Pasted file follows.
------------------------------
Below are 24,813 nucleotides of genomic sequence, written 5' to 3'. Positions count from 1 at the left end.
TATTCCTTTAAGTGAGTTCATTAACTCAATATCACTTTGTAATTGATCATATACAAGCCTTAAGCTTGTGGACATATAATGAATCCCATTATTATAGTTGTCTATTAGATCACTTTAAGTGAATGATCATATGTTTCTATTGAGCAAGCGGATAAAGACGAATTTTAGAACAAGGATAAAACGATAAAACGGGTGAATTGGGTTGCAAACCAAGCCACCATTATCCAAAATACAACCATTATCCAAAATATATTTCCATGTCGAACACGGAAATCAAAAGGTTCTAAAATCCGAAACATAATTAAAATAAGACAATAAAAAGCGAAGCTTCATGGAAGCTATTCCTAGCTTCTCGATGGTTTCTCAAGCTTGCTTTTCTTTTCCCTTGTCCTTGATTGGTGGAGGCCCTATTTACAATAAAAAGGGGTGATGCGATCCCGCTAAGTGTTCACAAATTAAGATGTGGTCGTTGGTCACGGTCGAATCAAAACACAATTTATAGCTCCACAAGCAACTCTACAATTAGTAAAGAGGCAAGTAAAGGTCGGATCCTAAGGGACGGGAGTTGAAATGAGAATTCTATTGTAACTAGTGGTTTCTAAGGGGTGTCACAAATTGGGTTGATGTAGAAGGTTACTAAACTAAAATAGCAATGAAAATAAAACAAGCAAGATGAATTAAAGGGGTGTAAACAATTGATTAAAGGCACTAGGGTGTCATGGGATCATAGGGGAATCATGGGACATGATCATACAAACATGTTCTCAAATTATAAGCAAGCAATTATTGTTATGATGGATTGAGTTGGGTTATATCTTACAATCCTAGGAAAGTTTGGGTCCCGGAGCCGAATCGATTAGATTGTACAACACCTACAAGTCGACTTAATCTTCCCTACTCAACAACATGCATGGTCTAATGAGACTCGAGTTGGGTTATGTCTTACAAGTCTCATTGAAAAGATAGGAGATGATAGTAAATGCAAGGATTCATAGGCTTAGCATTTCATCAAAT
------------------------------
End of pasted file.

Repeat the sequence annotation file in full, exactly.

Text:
Below are 24,813 nucleotides of genomic sequence, written 5' to 3'. Positions count from 1 at the left end.
TATTCCTTTAAGTGAGTTCATTAACTCAATATCACTTTGTAATTGATCATATACAAGCCTTAAGCTTGTGGACATATAATGAATCCCATTATTATAGTTGTCTATTAGATCACTTTAAGTGAATGATCATATGTTTCTATTGAGCAAGCGGATAAAGACGAATTTTAGAACAAGGATAAAACGATAAAACGGGTGAATTGGGTTGCAAACCAAGCCACCATTATCCAAAATACAACCATTATCCAAAATATATTTCCATGTCGAACACGGAAATCAAAAGGTTCTAAAATCCGAAACATAATTAAAATAAGACAATAAAAAGCGAAGCTTCATGGAAGCTATTCCTAGCTTCTCGATGGTTTCTCAAGCTTGCTTTTCTTTTCCCTTGTCCTTGATTGGTGGAGGCCCTATTTACAATAAAAAGGGGTGATGCGATCCCGCTAAGTGTTCACAAATTAAGATGTGGTCGTTGGTCACGGTCGAATCAAAACACAATTTATAGCTCCACAAGCAACTCTACAATTAGTAAAGAGGCAAGTAAAGGTCGGATCCTAAGGGACGGGAGTTGAAATGAGAATTCTATTGTAACTAGTGGTTTCTAAGGGGTGTCACAAATTGGGTTGATGTAGAAGGTTACTAAACTAAAATAGCAATGAAAATAAAACAAGCAAGATGAATTAAAGGGGTGTAAACAATTGATTAAAGGCACTAGGGTGTCATGGGATCATAGGGGAATCATGGGACATGATCATACAAACATGTTCTCAAATTATAAGCAAGCAATTATTGTTATGATGGATTGAGTTGGGTTATATCTTACAATCCTAGGAAAGTTTGGGTCCCGGAGCCGAATCGATTAGATTGTACAACACCTACAAGTCGACTTAATCTTCCCTACTCAACAACATGCATGGTCTAATGAGACTCGAGTTGGGTTATGTCTTACAAGTCTCATTGAAAAGATAGGAGATGATAGTAAATGCAAGGATTCATAGGCTTAGCATTTCATCAAAT